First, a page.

Sunday, August 23, 2015
The weepy week of the year
Thinking about my mom who passed away 16 yeas ago. I think this is the last photo I have of her, from my BFA graduation show at FSU. She preferred to be behind the camera, not in front. Maybe that's why I'm such a ham in front of the camera because she took a ton of photos of me growing up. :-) I miss her but I carry with me her love of cats, reading, photography, art, music, laughter and The Blues Brother.
Mourning the loss of my mom this time every August gets compounded with the Katrina anniversary. I'm not always sure which event prompts which tears but with them being a week apart I spend a good part of the week grieving. I learned after my mother's death you cannot, and should not, try to ignore it. You have to let the grief flow and not fight it. I also found it helps to come up with you own way of marking these events. With my mom, there are plenty of good things to remember about her. With Katrina, not so much. But the occasion needs to be marked, and it's good to see how far you've come since then.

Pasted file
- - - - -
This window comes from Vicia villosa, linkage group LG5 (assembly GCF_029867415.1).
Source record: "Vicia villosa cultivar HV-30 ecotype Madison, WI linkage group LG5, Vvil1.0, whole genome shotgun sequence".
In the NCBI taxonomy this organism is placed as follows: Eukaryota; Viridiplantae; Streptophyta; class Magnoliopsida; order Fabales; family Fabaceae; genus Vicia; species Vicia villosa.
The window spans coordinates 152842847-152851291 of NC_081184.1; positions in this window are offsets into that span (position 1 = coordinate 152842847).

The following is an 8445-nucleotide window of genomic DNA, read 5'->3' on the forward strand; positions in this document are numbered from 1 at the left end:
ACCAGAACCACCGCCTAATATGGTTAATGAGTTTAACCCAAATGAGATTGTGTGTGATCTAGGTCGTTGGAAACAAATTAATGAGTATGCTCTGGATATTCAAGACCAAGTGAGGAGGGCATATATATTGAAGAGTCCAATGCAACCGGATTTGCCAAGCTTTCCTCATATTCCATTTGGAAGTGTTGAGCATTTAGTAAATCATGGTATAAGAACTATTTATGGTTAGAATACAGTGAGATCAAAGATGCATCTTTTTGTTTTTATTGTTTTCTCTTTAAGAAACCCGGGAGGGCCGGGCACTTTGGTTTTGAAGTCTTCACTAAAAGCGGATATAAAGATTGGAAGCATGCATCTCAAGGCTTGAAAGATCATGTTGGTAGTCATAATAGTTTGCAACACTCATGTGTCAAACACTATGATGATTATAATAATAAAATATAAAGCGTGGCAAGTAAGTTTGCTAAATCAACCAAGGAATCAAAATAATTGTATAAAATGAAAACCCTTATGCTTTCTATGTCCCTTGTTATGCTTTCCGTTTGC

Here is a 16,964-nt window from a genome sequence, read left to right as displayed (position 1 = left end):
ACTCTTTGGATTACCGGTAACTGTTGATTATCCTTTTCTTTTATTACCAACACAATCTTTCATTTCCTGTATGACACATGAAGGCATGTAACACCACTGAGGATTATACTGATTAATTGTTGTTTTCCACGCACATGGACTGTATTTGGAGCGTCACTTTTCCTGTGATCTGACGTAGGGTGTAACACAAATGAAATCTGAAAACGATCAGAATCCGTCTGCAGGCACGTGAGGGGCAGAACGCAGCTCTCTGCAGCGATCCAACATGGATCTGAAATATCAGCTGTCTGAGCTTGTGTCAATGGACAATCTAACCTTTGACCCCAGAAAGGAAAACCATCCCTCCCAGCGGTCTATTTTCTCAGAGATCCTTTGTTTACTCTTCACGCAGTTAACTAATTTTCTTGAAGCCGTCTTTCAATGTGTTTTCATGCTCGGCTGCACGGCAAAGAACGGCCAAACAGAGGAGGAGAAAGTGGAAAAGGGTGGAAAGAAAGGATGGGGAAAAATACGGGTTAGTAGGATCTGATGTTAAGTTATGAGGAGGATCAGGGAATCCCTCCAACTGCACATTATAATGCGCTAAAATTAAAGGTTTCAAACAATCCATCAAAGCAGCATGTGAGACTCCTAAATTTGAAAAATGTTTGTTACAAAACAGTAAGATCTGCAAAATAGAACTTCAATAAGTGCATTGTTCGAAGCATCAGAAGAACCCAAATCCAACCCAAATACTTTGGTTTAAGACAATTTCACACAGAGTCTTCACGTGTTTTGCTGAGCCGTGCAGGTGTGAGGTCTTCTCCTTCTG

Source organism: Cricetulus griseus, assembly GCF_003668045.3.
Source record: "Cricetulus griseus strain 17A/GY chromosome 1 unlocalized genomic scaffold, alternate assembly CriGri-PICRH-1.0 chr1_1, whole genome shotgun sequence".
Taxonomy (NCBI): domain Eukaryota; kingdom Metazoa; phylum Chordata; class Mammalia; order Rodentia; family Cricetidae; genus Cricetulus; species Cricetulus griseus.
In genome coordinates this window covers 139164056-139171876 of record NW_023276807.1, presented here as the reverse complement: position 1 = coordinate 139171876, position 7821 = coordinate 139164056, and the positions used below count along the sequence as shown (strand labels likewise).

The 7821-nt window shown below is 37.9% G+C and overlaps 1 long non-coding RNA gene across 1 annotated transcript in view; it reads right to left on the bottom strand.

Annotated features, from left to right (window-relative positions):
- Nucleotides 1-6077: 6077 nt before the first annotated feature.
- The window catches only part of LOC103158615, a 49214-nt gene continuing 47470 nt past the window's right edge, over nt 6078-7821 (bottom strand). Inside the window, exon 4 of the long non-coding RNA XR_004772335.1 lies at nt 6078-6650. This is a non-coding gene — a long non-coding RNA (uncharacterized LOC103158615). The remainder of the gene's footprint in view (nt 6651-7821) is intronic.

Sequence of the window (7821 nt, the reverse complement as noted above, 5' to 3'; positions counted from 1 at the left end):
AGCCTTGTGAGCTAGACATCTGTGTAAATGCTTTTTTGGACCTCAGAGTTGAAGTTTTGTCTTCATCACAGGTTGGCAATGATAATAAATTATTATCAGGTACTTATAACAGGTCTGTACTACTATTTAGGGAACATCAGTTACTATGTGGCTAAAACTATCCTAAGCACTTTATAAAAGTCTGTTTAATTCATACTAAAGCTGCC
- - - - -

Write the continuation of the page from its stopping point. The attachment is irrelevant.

I finally settled on the way I like to honor my mother. I make a meal of Hungarian origins, because my mother was proudly half Hungarian. It is either chicken paprikash with spätzle, which I don't really recall her ever making but is damn tasty and my husband loves it too, or stuffed cabbage leaves, which she did cook. There's usually a cucumber salad because I love cucumbers and they are used a to in Hungarian cuisine. Since I'm making the chicken tonight, I'll also sauté some cabbage. Rouses grocery store actually carries Hungarian wine so I picked up a bottle of a red called "Bull's Blood." My mom was also a Dracula and vampire fan WAY before it was cool, as well as a fan of murder mysteries, so anything with word "blood" in it would be OK in her book. And last but not least, we'll pop in "The Blues Brother" movie to enjoy with our meal and drink a toast to my mother, Margaret.
As for Katrina, I haven't figured out a good way to deal with that bitch. And when I say Katrina, I'm not just referring to the hurricane, but the whole damn thing: the storm; evacuations; wondering what was happening to our city, friends, home; wondering where we were going to stay and when we could return; watching the footage of the destruction; hearing the national media and politicians lie; reading the hateful things people were saying about New Orleans. But I'll figure something out between now and Saturday.